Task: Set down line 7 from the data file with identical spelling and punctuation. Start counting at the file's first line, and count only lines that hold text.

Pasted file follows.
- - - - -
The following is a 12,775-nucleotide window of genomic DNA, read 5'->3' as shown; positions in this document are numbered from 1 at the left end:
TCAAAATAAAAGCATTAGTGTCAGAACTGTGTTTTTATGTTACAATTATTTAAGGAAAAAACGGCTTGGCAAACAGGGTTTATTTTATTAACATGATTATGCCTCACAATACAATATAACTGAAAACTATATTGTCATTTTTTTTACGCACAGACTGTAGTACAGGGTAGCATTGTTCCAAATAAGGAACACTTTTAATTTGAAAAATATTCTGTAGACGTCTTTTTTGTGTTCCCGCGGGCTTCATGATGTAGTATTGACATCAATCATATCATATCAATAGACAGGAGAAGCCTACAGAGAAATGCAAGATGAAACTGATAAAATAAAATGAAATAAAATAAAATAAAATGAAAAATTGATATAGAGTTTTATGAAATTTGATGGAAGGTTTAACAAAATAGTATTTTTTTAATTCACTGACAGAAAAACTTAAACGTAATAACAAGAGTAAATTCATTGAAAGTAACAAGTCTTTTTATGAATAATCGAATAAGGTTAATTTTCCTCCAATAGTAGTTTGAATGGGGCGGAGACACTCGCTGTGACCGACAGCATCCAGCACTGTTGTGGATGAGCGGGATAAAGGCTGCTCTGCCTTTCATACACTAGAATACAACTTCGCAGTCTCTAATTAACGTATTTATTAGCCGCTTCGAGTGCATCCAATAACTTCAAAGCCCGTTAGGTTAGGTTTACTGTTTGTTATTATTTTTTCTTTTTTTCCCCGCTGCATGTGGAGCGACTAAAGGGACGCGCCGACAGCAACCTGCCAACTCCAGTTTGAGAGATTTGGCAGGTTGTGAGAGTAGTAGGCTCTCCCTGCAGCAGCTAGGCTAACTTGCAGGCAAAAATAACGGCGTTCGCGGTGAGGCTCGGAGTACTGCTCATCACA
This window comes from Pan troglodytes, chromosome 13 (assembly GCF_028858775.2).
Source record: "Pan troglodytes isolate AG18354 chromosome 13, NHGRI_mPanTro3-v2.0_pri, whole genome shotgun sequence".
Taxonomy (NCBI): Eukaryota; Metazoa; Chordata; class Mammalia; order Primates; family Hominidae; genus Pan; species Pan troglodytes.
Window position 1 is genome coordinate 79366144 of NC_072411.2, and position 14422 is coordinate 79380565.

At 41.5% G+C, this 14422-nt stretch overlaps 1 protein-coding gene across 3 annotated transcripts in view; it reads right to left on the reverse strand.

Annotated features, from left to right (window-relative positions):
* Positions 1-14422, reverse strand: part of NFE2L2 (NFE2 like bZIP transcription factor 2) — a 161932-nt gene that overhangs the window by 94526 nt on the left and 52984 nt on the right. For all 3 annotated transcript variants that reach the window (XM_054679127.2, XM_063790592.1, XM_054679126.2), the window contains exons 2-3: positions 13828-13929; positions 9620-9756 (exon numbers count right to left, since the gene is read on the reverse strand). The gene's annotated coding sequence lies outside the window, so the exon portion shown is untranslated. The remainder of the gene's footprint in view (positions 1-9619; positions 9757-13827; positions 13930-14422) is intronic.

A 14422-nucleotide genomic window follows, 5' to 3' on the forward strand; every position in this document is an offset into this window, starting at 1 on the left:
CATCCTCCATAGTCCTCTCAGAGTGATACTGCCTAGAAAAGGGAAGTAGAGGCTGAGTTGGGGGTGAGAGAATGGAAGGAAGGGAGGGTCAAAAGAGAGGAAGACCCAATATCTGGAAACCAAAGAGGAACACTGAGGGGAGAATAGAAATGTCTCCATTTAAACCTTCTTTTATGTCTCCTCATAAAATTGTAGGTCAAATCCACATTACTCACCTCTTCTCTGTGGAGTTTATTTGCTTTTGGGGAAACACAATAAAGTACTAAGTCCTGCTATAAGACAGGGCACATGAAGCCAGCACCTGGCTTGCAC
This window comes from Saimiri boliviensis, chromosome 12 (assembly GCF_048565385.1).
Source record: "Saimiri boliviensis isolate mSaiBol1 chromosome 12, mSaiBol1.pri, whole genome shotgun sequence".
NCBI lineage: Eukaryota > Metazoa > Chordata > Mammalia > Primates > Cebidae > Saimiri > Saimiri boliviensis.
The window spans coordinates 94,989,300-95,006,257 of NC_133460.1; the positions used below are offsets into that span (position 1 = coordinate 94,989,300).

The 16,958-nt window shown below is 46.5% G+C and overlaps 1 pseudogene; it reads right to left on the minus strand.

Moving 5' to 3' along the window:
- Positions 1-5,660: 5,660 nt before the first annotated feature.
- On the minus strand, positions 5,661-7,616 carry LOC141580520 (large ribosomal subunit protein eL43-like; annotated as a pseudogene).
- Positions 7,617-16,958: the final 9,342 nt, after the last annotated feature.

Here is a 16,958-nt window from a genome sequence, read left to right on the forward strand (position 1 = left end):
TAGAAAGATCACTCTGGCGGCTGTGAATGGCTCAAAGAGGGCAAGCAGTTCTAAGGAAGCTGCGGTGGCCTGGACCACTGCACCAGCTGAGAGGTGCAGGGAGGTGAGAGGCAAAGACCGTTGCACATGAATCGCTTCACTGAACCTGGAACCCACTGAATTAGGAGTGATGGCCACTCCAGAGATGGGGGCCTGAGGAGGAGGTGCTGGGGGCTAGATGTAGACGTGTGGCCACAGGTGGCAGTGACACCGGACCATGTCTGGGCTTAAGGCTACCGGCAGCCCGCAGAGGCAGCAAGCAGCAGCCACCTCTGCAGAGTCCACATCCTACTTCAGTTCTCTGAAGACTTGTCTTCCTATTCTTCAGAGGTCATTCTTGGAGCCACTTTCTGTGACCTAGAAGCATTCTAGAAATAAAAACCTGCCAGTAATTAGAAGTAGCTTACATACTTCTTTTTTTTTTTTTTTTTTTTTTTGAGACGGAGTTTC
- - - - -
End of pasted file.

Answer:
At 41.5% G+C, this 14422-nt stretch overlaps 1 protein-coding gene across 3 annotated transcripts in view; it reads right to left on the reverse strand.